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Posted: Thu Aug 23, 2007 1:43 pm
by maverick
Hey GB

Ive been to the lakes up Stubblefield and Thompson Canyon.
I really enjoyed the Thompson lakes.
Lakes of Breeze Canyon a pretty isolated and fun.
Edith we all know about.
CG, Swamp, Slide, Volcanic, Kid(+North Fork) Ive visited. The
only lakes I didnt visit were the ones southeast and northeast of
State Peak. Ive done the Moro Blanco twice including Arrow Peak
Basin between Arrow and Pyramid Peak, and the Window Lake area.
Ive also been to Lake 10232, though a long time ago in a trip that
included Ionian.

Posted: Thu Aug 23, 2007 2:37 pm
by Jeremy
Finally remembered where I had read about Enchanted Gorge. Here is a write-up on it. I have not been there personally, but thought it fit the description of what you're looking for. Good luck.

http://sierrahiker.home.comcast.net/Enc ... index.html

Posted: Thu Aug 23, 2007 2:45 pm
by maverick
Thanks J
I read that quite a while ago. Bill has alot of good trip reports
on his site.
Phil Arnot "High Sierra,John Muir's Range of Light" has some detailed trip
reports to some great areas, which I have used many times in the past.

Posted: Thu Aug 23, 2007 5:25 pm
by giantbrookie
maverick wrote:Phil Arnot "High Sierra,John Muir's Range of Light" has some detailed trip
reports to some great areas, which I have used many times in the past.
I always found that an interesting and enjoyable book. There are a lot of off trail exotic destinations in there. The one thing I always wondered was: how on Earth did he persuade publishers to publish that book? I mean, how many potential readers actually do THAT kind of hiking--the hardcore off trail backpacking folks are a vanishingly small percentage of backcountry hikers. I don't imagine that book sold too many copies.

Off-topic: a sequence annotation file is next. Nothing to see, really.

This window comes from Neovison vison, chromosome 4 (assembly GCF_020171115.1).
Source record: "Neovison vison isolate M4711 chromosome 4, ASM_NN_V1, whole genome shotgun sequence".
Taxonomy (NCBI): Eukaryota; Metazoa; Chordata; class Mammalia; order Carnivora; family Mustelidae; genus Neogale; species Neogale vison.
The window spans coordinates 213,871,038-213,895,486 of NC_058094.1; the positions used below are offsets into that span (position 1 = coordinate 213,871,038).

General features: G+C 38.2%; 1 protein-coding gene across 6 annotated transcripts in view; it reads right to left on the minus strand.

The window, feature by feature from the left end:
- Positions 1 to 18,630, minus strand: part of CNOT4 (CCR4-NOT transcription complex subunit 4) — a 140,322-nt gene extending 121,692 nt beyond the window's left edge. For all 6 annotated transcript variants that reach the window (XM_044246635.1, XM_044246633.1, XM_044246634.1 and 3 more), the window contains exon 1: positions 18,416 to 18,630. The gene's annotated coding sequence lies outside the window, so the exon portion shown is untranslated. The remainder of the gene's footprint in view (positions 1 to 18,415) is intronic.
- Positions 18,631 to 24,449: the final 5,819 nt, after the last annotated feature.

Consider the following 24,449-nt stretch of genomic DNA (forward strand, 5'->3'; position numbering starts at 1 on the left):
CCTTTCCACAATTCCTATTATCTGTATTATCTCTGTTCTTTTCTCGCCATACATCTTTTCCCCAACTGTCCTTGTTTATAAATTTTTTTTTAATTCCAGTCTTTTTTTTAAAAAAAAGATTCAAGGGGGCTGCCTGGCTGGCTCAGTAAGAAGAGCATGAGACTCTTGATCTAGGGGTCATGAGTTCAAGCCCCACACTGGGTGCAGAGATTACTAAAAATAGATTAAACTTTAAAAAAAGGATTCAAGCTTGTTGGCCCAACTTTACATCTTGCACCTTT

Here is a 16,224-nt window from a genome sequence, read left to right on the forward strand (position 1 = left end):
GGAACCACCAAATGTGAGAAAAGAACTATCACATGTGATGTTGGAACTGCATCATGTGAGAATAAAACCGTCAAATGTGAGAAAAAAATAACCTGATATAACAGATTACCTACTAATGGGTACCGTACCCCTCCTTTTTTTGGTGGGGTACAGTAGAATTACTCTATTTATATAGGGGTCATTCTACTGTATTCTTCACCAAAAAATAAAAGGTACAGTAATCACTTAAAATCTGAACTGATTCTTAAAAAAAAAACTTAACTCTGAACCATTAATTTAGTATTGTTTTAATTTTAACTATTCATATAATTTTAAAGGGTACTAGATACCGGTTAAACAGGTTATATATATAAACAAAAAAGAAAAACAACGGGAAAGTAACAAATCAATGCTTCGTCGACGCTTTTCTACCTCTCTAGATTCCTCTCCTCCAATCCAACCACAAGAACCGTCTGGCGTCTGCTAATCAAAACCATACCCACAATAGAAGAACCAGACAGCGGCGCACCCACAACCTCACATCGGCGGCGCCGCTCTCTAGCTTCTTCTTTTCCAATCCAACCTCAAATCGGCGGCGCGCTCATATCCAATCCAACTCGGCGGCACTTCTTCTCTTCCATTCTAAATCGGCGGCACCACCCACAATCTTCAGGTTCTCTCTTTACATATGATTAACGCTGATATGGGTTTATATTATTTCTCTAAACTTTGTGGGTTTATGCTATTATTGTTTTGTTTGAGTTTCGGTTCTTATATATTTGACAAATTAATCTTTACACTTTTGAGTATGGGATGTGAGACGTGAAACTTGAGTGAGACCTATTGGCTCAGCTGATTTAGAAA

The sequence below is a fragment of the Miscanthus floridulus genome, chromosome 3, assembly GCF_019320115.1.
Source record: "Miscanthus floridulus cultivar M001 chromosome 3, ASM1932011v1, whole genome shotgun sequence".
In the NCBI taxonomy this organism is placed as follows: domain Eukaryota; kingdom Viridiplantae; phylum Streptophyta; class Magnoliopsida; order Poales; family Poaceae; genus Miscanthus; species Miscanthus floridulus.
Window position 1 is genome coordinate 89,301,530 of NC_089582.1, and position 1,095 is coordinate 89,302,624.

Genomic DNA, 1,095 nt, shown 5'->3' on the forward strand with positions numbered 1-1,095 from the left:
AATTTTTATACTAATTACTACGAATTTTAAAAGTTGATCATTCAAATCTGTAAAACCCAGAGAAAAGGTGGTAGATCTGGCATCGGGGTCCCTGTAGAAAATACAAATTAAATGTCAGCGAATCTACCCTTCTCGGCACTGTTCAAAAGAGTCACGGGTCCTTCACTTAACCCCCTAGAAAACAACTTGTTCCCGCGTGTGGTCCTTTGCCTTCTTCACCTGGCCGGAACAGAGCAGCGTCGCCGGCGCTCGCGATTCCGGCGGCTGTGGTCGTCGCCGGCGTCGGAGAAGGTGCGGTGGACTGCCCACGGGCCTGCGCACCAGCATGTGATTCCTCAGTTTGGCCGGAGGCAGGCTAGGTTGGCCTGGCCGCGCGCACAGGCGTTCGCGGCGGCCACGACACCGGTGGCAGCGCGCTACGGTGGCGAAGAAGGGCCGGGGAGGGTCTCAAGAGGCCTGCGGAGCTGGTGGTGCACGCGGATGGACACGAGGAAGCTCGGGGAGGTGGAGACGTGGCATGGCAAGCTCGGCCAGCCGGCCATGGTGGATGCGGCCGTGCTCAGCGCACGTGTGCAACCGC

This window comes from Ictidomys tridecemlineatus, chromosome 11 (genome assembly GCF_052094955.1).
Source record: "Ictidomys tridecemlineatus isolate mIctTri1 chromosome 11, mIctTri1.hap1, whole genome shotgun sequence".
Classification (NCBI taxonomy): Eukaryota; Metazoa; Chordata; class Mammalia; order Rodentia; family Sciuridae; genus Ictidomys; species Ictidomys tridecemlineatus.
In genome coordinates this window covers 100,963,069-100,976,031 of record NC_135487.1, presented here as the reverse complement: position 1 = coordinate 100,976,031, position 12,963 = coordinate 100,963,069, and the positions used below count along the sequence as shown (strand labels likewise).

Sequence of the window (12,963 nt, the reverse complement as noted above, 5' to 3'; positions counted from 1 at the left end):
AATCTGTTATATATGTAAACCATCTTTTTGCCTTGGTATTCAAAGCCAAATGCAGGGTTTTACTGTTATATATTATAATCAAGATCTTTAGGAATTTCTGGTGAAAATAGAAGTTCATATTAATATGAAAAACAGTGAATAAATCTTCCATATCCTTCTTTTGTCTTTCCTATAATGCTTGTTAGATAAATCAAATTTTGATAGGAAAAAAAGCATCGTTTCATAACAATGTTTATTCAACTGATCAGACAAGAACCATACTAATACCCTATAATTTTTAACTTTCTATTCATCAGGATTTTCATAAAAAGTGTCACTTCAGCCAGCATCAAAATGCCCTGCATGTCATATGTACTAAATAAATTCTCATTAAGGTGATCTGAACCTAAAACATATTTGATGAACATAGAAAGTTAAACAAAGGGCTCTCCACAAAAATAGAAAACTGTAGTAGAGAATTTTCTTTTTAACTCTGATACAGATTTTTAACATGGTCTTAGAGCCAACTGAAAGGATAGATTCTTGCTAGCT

So, Kendrick Creek (I still haven't done the Edith to Twin part of that trek) and Stubblefield are off the list. What about Lake 11482 north of Kern Point?

Posted: Thu Aug 23, 2007 5:47 pm
by maverick
Nope only to the lakes northeast of the Kern Ridge and the lakes
of Milestone Bowl.
11482 is a big lake and looks like it would have a fine view of the
Whitney Region and more!
Yes Phil's book describes alot of hardcore x-country routes which is why
I think it appeals to you and I.
Have you followed any of his routes or done a route and then find
Phil discribing the exact route that you just finished?
By the way I met him at REI a several years back(San Carlos)
he was giving a slide show of his trips, it was pretty cool.

Posted: Thu Aug 23, 2007 6:11 pm
by will_jrob
Re Enchanted Gorge, this Matthew Holliman's report:
http://sepwww.stanford.edu/.mh/kcnp_aug ... x_web.html

Posted: Thu Aug 23, 2007 9:18 pm
by rightstar76